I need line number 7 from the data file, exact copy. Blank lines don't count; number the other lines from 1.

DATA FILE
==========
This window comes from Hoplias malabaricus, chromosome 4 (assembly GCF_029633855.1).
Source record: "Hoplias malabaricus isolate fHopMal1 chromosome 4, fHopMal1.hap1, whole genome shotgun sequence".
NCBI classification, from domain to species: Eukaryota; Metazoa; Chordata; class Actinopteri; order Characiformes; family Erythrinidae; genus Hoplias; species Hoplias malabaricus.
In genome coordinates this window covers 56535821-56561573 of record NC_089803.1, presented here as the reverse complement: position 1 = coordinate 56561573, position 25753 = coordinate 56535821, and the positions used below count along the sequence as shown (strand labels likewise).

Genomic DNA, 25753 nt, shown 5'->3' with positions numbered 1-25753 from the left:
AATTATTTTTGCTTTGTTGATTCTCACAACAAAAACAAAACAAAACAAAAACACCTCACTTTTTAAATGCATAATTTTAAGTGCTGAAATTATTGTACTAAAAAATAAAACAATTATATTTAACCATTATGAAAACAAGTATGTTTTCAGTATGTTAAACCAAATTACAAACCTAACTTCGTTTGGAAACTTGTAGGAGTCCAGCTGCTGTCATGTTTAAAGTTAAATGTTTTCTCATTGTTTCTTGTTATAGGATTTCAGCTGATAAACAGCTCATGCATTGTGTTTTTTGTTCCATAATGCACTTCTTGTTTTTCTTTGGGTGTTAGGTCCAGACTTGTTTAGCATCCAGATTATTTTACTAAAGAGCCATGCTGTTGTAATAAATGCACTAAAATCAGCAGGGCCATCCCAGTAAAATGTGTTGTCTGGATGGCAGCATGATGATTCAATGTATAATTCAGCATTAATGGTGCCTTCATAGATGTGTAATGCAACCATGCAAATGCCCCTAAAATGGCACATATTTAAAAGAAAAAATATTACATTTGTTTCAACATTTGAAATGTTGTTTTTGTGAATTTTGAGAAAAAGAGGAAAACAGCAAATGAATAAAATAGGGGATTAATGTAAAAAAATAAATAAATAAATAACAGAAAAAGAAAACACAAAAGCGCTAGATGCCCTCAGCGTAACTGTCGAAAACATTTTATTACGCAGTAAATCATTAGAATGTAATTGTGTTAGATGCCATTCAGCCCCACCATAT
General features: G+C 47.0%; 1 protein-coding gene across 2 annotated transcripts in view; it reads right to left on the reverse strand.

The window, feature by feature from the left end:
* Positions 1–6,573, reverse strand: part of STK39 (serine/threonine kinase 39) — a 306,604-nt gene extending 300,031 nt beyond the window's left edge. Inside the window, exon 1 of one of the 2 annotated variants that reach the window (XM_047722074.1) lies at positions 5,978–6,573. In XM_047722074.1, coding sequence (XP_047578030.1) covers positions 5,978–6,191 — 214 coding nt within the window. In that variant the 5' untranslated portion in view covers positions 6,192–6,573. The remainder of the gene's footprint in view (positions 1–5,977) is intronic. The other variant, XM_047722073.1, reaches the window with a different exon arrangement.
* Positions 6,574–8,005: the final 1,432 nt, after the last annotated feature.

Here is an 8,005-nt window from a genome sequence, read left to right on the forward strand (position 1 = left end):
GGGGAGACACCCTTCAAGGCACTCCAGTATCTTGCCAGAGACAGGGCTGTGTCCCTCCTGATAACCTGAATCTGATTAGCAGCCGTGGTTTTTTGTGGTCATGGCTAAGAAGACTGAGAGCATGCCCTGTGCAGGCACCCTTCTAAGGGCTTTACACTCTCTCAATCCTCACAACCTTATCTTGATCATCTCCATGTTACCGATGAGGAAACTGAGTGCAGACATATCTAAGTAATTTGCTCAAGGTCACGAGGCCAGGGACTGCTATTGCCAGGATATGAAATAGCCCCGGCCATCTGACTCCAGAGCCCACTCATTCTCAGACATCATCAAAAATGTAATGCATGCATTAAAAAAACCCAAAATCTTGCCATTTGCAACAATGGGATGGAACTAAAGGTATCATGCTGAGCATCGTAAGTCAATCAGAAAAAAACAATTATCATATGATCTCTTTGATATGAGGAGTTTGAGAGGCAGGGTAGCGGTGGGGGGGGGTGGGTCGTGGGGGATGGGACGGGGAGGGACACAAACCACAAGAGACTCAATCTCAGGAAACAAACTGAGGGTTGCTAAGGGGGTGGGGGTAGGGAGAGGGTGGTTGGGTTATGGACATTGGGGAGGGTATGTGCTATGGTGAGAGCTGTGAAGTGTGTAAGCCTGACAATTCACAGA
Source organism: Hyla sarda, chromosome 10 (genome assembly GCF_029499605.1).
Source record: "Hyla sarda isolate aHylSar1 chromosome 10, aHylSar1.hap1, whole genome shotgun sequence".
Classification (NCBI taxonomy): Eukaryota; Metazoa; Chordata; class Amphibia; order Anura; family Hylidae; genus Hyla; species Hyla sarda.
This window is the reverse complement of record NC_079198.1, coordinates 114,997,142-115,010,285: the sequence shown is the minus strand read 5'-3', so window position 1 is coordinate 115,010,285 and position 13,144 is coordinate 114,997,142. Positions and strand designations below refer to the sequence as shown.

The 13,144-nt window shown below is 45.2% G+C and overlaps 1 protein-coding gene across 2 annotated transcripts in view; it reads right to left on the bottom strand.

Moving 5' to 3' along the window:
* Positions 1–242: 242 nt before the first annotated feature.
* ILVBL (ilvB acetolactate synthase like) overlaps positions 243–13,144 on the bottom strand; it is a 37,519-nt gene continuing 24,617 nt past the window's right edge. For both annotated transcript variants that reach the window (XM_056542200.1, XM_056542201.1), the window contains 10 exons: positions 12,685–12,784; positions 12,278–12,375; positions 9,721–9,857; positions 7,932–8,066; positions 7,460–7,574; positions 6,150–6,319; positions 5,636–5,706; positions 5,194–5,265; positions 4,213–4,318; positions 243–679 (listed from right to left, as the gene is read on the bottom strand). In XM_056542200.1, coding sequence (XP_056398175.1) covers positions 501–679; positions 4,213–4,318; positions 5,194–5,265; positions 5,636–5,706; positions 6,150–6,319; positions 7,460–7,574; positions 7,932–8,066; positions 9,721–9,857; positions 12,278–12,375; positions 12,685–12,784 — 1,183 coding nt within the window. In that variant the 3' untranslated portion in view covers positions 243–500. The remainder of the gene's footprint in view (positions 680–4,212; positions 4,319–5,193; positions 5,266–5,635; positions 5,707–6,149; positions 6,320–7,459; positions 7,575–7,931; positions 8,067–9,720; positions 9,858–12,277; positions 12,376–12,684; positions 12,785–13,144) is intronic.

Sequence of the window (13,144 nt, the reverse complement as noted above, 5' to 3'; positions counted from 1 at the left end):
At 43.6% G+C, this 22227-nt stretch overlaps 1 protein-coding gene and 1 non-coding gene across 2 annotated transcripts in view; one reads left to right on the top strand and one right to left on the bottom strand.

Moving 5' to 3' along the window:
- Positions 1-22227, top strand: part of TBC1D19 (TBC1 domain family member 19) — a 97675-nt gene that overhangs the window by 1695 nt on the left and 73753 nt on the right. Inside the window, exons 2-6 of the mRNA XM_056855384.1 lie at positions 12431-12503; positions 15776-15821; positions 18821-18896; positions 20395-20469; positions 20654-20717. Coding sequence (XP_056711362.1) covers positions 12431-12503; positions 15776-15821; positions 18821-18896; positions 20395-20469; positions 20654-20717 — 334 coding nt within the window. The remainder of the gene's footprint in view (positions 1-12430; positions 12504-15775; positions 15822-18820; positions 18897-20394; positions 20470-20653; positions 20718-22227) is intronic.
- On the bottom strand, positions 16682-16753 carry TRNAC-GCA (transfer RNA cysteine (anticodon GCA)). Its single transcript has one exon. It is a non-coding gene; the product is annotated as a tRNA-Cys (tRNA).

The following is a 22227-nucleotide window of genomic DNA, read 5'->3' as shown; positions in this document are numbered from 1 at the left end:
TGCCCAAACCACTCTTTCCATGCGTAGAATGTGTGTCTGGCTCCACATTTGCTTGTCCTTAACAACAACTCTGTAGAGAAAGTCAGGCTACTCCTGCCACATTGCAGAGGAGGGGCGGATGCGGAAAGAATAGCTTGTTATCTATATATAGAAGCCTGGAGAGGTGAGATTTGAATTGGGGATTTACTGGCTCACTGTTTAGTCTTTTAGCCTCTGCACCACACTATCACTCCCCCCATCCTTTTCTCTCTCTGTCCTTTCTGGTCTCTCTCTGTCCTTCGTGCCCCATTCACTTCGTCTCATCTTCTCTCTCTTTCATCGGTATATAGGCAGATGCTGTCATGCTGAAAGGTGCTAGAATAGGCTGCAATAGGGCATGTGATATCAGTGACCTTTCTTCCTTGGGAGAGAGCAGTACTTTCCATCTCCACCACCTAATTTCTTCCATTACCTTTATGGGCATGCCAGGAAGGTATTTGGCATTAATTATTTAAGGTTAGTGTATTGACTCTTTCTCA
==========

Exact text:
General features: G+C 47.0%; 1 protein-coding gene across 2 annotated transcripts in view; it reads right to left on the reverse strand.